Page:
Refining a proposed tax mediation regime for New Zealand's tax disputes resolution procedures: A mixed methods study
Degree GrantorUniversity of Canterbury
Degree NameMaster of Commerce
The current New Zealand tax disputes resolution procedures were enacted in 1996 following a recommendation made by the Organisational Review Committee of the Inland Revenue Department in 1994. Yet, following their enactment and despite a number of positive aspects to the disputes resolution procedures, commentators and professional bodies alike have continued to raise concerns that inefficiencies, particularly with respect to time and cost, are affecting their operation and are, consequently, adversely impacting on taxpayers’ perceptions of the fairness of the procedures. It is believed that this is potentially negatively impacting on the tax system and on taxpayer voluntary compliance. Consequently, suggestions have been made for the use of alternative disputes resolution procedures, such as mediation, as another method to resolve tax disputes.
The objective of this study is to develop a refined tax mediation regime for New Zealand through improving the features of the proposed tax mediation regime for New Zealand’s tax disputes resolution system first developed by Jone and Maples (2012b). Utilising a sequential mixed methods approach, consisting of a quantitative survey questionnaire followed by a qualitative focus group interview, this study seeks feedback on Jone and Maples’ (2012b) proposed New Zealand tax mediation regime from purposively selected practitioners (experts) in the tax disputes resolution and mediation fields. The feedback obtained is used in refining Jone and Maples’ (2012b) proposed tax mediation regime.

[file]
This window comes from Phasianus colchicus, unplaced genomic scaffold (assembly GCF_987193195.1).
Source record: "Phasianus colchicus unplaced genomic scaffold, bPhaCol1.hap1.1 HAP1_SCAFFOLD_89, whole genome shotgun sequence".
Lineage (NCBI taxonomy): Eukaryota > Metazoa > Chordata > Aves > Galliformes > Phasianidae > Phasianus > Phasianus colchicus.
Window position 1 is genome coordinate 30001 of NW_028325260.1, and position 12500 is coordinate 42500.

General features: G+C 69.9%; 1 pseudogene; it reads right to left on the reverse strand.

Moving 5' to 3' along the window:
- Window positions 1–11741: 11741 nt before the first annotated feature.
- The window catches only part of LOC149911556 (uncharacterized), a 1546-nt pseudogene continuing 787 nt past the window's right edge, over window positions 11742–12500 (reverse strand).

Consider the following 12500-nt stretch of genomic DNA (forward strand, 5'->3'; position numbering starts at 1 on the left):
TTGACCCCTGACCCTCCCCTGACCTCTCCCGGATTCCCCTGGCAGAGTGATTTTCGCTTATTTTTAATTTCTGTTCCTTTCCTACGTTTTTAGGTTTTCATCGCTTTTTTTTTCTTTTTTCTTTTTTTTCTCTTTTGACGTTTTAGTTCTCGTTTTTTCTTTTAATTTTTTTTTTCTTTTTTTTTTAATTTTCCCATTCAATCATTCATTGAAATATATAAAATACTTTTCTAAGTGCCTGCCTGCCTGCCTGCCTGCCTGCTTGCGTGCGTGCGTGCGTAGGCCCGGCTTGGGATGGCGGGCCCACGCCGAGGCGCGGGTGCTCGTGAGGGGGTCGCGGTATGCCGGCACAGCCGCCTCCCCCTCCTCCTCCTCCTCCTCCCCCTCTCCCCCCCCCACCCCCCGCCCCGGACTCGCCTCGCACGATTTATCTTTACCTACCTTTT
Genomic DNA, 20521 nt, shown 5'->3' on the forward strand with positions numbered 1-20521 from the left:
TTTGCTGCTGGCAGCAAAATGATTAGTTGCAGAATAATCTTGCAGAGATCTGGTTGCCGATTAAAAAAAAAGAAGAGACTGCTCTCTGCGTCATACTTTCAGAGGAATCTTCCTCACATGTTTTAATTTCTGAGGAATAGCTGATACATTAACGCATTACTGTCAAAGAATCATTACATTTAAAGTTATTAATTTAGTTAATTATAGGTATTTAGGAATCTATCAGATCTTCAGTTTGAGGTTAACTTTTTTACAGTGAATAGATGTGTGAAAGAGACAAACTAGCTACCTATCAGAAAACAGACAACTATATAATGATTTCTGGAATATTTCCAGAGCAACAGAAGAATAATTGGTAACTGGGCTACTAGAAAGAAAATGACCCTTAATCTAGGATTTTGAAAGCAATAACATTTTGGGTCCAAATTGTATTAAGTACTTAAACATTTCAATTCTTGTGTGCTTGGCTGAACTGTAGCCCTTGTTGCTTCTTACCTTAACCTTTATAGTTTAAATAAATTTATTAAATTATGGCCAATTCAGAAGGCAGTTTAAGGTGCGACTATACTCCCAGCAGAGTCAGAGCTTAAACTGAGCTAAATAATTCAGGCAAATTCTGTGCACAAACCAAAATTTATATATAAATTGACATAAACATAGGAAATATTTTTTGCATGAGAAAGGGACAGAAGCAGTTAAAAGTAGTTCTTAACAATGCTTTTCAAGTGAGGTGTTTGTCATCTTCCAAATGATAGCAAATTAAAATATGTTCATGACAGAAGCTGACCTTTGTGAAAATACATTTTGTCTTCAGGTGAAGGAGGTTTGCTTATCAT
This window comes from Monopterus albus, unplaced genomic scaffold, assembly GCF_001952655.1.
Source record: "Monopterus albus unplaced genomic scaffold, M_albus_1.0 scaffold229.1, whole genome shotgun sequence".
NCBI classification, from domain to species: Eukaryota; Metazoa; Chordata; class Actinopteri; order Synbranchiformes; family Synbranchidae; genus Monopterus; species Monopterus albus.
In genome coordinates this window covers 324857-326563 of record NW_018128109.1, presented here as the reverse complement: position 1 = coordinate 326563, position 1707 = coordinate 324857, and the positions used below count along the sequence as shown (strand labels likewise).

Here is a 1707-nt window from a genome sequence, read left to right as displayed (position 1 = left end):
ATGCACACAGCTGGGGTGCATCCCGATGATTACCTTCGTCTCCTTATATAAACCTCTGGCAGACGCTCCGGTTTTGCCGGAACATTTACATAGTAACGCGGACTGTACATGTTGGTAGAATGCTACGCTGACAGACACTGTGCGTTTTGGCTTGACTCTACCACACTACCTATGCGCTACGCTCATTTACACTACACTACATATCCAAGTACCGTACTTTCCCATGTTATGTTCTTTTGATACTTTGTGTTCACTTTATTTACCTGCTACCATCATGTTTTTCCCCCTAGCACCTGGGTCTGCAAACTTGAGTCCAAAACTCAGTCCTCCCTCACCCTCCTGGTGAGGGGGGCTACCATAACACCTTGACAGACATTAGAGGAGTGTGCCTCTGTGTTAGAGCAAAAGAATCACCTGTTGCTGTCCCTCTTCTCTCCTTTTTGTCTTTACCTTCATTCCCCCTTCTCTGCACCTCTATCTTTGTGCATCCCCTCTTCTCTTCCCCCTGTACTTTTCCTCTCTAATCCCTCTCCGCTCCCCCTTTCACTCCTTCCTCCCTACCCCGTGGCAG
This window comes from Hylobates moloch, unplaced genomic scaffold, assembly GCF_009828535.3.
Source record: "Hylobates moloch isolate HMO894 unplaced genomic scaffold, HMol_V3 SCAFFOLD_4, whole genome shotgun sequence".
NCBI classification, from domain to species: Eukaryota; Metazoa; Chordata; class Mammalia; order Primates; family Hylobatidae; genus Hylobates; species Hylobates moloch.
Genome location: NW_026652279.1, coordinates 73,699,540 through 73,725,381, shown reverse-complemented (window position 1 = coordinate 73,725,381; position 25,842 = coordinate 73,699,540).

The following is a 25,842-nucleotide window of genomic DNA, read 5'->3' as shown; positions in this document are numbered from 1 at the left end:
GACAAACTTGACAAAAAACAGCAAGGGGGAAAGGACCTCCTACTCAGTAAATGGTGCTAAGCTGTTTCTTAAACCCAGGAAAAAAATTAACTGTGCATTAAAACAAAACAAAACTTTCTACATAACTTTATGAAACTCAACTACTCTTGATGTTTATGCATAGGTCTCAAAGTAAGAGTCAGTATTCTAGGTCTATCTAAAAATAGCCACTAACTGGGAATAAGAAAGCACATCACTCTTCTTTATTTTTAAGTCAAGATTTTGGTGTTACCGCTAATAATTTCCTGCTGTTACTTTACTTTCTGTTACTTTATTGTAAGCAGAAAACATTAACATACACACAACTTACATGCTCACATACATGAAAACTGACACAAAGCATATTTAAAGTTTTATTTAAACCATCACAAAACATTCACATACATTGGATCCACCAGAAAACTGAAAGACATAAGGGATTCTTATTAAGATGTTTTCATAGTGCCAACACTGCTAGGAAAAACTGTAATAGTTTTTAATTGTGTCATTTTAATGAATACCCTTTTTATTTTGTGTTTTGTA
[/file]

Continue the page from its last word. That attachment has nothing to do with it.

This study finds that the most important aspect of the refined proposed regime is the inclusion of a mediator who is independent of both parties and moreover, that the mediator is foremost trained and qualified in mediation as opposed to being a specialist in tax law. The findings also indicate that mediation should not be made a mandatory phase of the disputes procedures. This study recommends that the refined tax mediation regime should be an administrative phase and incorporated with the existing conference phase in a proposed ‘ADR stage’ of the disputes procedures. Notwithstanding the potential budgetary and resource constraints, the findings indicate that if mediation were to be provided as a cost-free service, taxpayers (particularly small taxpayers) should be appreciative of the opportunity to put their cases forward and be heard, even if an agreement has not been reached through mediation. The literature suggests that this should in turn enhance taxpayers’ perceptions of fairness of the disputes procedures and thereby voluntary compliance. This study provides a foundation for the further development of tax mediation in New Zealand.